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Wednesday, May 24, 2017

Outbreaks of a Parasitic Infection Tied to Swimming Pools and Water Parks Are On the Rise

Authorities are warning of an increase in outbreaks of a parasitic infection tied to swimming pools and water parks.
According to the Centers for Disease Control and Prevention, reports of at least 32 outbreaks Cryptosporidium in the U.S. in 2016. This is double the reports received by the agency in 2014. 

Also known as "Crypto," the parasite spreads when people swallow water that has come into contact with feces from an infected person. Crypto, which can survive up to 10 days, is not easily killed by chlorine the CDC notes, adding that it is the most common cause of diarrheal illness and outbreaks linked to swimming pools or water parks.
It doesn't take much to induce illness that can last up to three weeks. Just one mouthful of contaminated water is all it takes to contract the parasite.
Symptoms include watery diarrhea, stomach cramps, nausea, or vomiting, and can lead to dehydration.
"To help protect your family and friends from Crypto and other diarrhea-causing germs, do not swim or let your kids swim if sick with diarrhea," Michele Hlavsa, R.N., M.P.H., chief of CDC's Healthy Swimming Program, said in a statement. "Protect yourself from getting sick by not swallowing the water in which you swim."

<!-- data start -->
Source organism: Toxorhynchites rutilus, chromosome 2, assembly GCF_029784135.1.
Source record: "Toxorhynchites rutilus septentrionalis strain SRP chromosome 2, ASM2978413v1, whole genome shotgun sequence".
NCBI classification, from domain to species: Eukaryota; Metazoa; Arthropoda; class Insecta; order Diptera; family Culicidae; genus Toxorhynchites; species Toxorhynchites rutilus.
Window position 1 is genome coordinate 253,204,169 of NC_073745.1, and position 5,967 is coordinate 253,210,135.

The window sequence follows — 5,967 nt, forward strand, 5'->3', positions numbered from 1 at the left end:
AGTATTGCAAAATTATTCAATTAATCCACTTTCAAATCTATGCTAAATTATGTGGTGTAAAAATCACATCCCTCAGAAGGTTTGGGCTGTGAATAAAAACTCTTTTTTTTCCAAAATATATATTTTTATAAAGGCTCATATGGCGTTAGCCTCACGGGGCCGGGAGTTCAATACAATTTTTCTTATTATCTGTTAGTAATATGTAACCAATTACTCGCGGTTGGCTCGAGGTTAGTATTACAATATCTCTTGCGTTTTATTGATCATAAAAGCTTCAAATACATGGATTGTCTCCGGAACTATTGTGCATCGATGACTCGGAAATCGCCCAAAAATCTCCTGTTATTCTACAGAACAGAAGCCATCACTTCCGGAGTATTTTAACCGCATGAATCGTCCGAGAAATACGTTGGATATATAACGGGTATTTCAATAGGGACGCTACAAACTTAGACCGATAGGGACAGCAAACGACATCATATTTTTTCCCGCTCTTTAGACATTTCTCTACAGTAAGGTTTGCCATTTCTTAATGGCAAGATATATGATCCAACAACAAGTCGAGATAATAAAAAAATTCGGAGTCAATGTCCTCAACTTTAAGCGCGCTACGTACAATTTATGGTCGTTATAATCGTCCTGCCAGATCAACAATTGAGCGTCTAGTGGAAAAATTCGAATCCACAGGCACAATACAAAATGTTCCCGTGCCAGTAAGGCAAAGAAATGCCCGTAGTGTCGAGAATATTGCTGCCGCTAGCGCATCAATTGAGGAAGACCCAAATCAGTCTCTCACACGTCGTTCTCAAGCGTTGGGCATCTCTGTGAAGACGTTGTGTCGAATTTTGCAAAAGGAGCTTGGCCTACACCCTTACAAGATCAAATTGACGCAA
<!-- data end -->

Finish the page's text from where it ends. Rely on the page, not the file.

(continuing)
The CDC urges pools and water parks to close if cases of diarrhea are detected for more aggressive treatment of the water.
(MORE: CDC: High Levels of Brain-Eating Amoeba Found at North Carolina Water Park Where Teen Who Died Contracted Disease)
The CDC also recommends the following tips to prevent contraction of Cyto:
• Don't swim or let your kids swim if sick with diarrhea.
• If diarrhea is caused by Crypto, wait two weeks after symptoms have stopped before going swimming.
• Don't swallow the water while swimming.
• Rinse off in the shower before getting in the water to help remove any germs on your body that could contaminate the pool.
• Take kids on bathroom breaks often, and check diapers in a diaper-changing area, and not right next to the pool.

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